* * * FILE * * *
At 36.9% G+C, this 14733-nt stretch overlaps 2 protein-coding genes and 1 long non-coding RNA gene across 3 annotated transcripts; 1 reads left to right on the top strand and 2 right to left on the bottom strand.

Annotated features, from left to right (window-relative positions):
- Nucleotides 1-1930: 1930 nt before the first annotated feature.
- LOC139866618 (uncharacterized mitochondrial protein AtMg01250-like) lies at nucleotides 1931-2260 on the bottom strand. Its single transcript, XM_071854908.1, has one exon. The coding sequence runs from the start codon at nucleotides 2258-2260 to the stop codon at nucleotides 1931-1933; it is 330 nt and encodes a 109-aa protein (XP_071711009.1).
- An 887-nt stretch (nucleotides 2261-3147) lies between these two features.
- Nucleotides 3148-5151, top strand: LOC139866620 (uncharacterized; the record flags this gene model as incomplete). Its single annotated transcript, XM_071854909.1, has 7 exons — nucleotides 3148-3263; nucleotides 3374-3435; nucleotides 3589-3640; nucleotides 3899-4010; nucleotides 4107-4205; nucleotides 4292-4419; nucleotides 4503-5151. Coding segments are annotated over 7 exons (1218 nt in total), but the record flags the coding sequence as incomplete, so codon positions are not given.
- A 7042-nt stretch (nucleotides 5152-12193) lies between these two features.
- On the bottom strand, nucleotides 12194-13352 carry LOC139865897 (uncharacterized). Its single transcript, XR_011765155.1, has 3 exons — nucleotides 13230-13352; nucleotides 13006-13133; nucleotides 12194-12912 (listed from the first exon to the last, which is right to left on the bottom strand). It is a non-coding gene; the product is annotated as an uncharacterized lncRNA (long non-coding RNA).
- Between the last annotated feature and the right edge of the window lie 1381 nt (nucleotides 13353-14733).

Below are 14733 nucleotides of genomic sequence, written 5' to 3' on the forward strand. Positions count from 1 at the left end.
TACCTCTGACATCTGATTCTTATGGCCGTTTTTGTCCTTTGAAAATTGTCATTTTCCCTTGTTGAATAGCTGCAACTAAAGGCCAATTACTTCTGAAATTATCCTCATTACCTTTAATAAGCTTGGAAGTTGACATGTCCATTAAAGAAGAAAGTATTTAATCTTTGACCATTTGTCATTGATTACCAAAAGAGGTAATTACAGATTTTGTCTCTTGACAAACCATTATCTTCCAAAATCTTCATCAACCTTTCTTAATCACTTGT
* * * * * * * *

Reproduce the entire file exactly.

At 36.9% G+C, this 14733-nt stretch overlaps 2 protein-coding genes and 1 long non-coding RNA gene across 3 annotated transcripts; 1 reads left to right on the top strand and 2 right to left on the bottom strand.

Annotated features, from left to right (window-relative positions):
- Nucleotides 1-1930: 1930 nt before the first annotated feature.
- LOC139866618 (uncharacterized mitochondrial protein AtMg01250-like) lies at nucleotides 1931-2260 on the bottom strand. Its single transcript, XM_071854908.1, has one exon. The coding sequence runs from the start codon at nucleotides 2258-2260 to the stop codon at nucleotides 1931-1933; it is 330 nt and encodes a 109-aa protein (XP_071711009.1).
- An 887-nt stretch (nucleotides 2261-3147) lies between these two features.
- Nucleotides 3148-5151, top strand: LOC139866620 (uncharacterized; the record flags this gene model as incomplete). Its single annotated transcript, XM_071854909.1, has 7 exons — nucleotides 3148-3263; nucleotides 3374-3435; nucleotides 3589-3640; nucleotides 3899-4010; nucleotides 4107-4205; nucleotides 4292-4419; nucleotides 4503-5151. Coding segments are annotated over 7 exons (1218 nt in total), but the record flags the coding sequence as incomplete, so codon positions are not given.
- A 7042-nt stretch (nucleotides 5152-12193) lies between these two features.
- On the bottom strand, nucleotides 12194-13352 carry LOC139865897 (uncharacterized). Its single transcript, XR_011765155.1, has 3 exons — nucleotides 13230-13352; nucleotides 13006-13133; nucleotides 12194-12912 (listed from the first exon to the last, which is right to left on the bottom strand). It is a non-coding gene; the product is annotated as an uncharacterized lncRNA (long non-coding RNA).
- Between the last annotated feature and the right edge of the window lie 1381 nt (nucleotides 13353-14733).

Below are 14733 nucleotides of genomic sequence, written 5' to 3' on the forward strand. Positions count from 1 at the left end.
TACCTCTGACATCTGATTCTTATGGCCGTTTTTGTCCTTTGAAAATTGTCATTTTCCCTTGTTGAATAGCTGCAACTAAAGGCCAATTACTTCTGAAATTATCCTCATTACCTTTAATAAGCTTGGAAGTTGACATGTCCATTAAAGAAGAAAGTATTTAATCTTTGACCATTTGTCATTGATTACCAAAAGAGGTAATTACAGATTTTGTCTCTTGACAAACCATTATCTTCCAAAATCTTCATCAACCTTTCTTAATCACTTGT